1/25/17

Skin Biopsy

Posted by on 1/25/17

Skin Biopsy

Do you know what skin biopsy is? Well, A skin biopsy is the removal of a piece of skin for the purpose of further examination in the laboratory using a microscope. Skin biopsies are performed to diagnose a number of conditions.  Skin biopsy is most frequently done to diagnose a skin growth such as a mole, or a skin condition such as a rash. Different techniques are used in different situations. Three main types of skin biopsies are: 
Shave biopsy. A doctor uses a tool similar to a razor to remove a small section of the top layers of skin (epidermis and a portion of the dermis).
Punch biopsy. A doctor uses a circular tool to remove a small section of skin including deeper layers (epidermis, dermis and superficial fat).
Excisional biopsy. A doctor uses a small knife (scalpel) to remove an entire lump or an area of abnormal skin, including a portion of normal skin down to or through the fatty layer of skin.
After the biopsy, the skin sample is fixed in special solution, and thin sections of the tissue are cut and placed on microscope slides. The slides are stained for examination by a doctor (usually a dermatologist or pathologist). Sometimes specialized stains are used to examine for antibodies, immune proteins, and other markers of certain diseases. Initial routine biopsy results can be obtained in 48 hours or less, while specialized staining techniques can require a much longer time until final results are available.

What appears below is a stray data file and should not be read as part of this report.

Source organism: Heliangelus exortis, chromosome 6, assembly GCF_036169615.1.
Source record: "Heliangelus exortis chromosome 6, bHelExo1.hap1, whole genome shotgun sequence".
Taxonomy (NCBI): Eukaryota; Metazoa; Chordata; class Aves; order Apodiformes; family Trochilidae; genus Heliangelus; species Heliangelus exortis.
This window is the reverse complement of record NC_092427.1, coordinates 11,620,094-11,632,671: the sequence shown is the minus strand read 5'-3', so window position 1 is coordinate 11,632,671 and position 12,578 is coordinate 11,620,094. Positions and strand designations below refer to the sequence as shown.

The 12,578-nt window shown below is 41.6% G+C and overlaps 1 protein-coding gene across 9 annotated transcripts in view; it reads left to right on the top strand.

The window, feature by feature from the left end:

You should discuss with your doctor the following potential risks and complications of the biopsy procedure. You will need to sign a consent form before the procedure. Possible risks include these:
1. Bleeding from the biopsy site 
2. Pain
3. Local reaction to the anesthetic 
4. Infection 
5. Healing problems - If you tend to form large scars (keloids), you have an increased chance of forming a scar over the biopsy site. Smoking and some chronic medical conditions such as diabetes affect the healing ability of the skin

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